Friday, April 22, 2016

How Britain stacks the legal deck

Proper reporting of legal cases is just something we take for granted in a democratic society under the rule of law. Its just a basic function of the legal system, part of everyone being able to know what the law means and what the government is allowed to do. But Britain isn't such a society - and so over there, its government interferes with judicial reporting in an effort to stack the legal deck:

At some point, the reporting committee decided not to report the case of Qadir & SM vs the secretary of state for the home department. As I reported last month, this case proved that the Home Office had deported thousands – probably tens of thousands – of people on the basis of a scrap of hearsay evidence. It had accused students of fraud, put a black mark against their name which would prevent them being accepted into other countries, conducted dawn raids against them, separated husbands from wives, put many in detention, and then deported them. It did all this without giving them their day in court. Their only right of appeal was out-of-country.

Thousands of others were waiting on the result of the Qadir case so they could use it to fight their own appeal. After all, the case had seen the witness testimony of two Home Office officials - Rebecca Collings and Peter Milinton –branded unscientific and useless. These two witness statements were used against all the other people accused of fraud. If they were deemed useless in this case, surely they would also be useless in all the other cases?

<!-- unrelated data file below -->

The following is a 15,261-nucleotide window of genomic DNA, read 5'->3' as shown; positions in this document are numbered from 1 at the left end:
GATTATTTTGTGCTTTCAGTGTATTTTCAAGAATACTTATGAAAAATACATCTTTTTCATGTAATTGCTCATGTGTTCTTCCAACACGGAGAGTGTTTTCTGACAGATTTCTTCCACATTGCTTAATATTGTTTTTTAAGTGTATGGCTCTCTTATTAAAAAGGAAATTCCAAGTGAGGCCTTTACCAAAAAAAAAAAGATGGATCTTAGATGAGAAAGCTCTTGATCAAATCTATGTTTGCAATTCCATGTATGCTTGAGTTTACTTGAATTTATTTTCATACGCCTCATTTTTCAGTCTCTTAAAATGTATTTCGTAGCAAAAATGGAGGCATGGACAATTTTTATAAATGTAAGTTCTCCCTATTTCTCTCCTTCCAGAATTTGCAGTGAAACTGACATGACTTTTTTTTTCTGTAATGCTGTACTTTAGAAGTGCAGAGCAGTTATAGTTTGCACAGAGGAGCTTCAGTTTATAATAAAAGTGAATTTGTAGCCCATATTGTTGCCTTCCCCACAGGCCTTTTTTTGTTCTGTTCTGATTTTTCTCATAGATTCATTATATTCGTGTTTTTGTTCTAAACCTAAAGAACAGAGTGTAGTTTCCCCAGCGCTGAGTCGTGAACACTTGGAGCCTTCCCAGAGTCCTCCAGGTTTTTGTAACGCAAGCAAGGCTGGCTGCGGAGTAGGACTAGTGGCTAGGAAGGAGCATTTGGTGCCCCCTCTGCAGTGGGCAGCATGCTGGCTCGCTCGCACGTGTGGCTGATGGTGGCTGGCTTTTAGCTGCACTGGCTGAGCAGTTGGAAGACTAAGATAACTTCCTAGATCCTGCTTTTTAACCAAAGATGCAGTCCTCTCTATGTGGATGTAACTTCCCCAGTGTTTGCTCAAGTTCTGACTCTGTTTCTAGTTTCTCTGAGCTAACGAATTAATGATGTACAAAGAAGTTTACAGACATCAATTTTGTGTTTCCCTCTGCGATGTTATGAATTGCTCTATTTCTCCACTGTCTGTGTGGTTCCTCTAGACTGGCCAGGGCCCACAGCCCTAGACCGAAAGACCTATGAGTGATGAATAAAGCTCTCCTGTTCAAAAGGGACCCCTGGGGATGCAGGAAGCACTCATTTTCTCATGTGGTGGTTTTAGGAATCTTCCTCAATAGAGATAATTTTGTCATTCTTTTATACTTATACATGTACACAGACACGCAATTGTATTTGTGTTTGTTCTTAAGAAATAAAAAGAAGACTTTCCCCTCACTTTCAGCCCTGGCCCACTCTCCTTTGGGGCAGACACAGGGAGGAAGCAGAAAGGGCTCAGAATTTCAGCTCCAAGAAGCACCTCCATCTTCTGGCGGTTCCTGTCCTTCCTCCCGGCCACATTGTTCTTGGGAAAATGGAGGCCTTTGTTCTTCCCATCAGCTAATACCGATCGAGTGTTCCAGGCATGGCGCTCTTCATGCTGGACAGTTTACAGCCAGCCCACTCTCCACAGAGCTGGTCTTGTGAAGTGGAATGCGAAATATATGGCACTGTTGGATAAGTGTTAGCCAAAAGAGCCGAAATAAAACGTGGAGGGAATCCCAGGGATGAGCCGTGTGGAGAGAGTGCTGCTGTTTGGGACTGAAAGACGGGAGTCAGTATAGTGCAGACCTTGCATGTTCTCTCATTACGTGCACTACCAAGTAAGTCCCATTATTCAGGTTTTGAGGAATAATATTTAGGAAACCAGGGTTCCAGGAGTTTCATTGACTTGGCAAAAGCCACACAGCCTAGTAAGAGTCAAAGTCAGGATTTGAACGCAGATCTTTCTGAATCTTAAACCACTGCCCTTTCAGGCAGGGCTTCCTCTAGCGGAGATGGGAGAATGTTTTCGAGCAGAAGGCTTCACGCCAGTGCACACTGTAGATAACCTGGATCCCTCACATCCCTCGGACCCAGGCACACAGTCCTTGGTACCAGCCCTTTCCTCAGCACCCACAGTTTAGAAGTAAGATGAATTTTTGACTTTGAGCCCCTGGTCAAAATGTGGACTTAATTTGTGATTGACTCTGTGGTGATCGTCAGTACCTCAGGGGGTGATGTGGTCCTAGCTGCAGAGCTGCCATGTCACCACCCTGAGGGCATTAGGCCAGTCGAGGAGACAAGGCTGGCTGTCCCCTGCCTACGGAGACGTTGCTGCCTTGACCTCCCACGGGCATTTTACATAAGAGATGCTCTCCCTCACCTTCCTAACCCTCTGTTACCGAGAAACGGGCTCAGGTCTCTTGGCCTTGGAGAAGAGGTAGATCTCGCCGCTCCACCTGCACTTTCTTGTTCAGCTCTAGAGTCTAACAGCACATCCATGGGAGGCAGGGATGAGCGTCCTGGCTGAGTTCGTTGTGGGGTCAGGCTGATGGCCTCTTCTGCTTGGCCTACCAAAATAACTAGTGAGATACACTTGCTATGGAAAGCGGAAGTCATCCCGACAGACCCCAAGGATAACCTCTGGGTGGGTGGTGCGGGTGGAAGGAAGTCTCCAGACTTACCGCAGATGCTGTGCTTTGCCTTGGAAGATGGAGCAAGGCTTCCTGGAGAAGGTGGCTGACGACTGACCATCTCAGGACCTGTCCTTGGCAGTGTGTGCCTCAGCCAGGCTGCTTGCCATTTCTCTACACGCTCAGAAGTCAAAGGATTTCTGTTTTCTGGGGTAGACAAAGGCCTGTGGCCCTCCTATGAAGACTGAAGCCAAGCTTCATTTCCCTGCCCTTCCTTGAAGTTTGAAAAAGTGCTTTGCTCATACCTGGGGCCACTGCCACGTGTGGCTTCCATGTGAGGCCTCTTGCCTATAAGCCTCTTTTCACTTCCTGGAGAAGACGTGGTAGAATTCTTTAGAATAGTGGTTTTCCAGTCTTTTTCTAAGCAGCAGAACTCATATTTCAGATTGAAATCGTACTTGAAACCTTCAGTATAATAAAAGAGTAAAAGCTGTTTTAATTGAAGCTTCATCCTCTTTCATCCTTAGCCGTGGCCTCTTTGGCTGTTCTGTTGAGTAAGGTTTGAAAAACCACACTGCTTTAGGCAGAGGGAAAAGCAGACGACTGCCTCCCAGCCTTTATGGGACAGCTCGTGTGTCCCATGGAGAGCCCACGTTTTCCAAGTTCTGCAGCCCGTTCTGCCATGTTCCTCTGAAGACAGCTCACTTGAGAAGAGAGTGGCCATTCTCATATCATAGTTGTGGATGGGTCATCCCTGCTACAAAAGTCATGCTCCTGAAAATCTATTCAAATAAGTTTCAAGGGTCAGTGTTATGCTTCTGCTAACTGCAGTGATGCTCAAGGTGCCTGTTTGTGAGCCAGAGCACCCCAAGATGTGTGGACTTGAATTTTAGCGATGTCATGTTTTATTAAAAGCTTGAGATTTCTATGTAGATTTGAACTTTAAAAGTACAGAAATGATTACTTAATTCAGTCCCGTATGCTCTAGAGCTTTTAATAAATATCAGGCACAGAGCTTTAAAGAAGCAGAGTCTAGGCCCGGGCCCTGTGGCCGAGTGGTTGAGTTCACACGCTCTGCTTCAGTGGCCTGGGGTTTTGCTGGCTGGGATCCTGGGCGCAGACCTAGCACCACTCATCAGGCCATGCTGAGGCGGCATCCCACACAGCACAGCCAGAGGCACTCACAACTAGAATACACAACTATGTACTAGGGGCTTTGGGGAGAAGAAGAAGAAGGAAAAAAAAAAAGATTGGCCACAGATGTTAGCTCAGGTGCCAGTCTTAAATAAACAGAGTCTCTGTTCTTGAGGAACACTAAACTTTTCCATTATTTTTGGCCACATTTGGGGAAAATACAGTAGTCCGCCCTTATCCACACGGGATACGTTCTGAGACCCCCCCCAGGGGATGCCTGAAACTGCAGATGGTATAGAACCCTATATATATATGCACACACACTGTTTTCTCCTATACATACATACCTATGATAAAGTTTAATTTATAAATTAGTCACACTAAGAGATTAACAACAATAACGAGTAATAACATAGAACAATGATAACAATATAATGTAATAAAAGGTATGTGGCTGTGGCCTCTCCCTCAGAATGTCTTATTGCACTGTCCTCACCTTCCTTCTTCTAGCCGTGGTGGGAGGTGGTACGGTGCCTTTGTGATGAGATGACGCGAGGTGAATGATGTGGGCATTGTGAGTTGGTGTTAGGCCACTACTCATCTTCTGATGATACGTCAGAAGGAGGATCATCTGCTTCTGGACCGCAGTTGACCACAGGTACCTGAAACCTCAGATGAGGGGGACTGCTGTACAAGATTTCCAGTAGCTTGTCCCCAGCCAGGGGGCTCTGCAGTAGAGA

But it won't, because the reporting committee is refusing to report it. The decision means that the case cannot be cited, except under very strict and laborious conditions, in other appeals. It means many thousands of people who have been unjustly deported will not even know of its existence. The decision makes the ruling against Theresa May legally useless. It’s as if it never happened. The reporting committee has taken a damning judgement against the home secretary and buried it.

It gets worse. Because this isn't the only case they've buried. It appears the upper tribunal (which deals with immigration appeals) has systematically been reporting rulings favourable to the government, while refusing to report rulings against it. Which makes those rulings difficult to use as precedents in future cases. And naturally, the committee which makes these decisions is secret, uncontactable, invisible. Which is how you exercise power without accountability.

Of course, the UK has a Freedom of Information Act, so the identity of the committee, their contact details, their criteria for reporting decisions, and their discussions with the Home Office about this case are all (in theory) obtainable - likely after several years delay and several legal appeals. But in the meantime, hundreds, perhaps thousands of people will be unjustly deported, because the precedent which could have saved them was suppressed. Just another example of how the UK isn't really a proper, democratic society.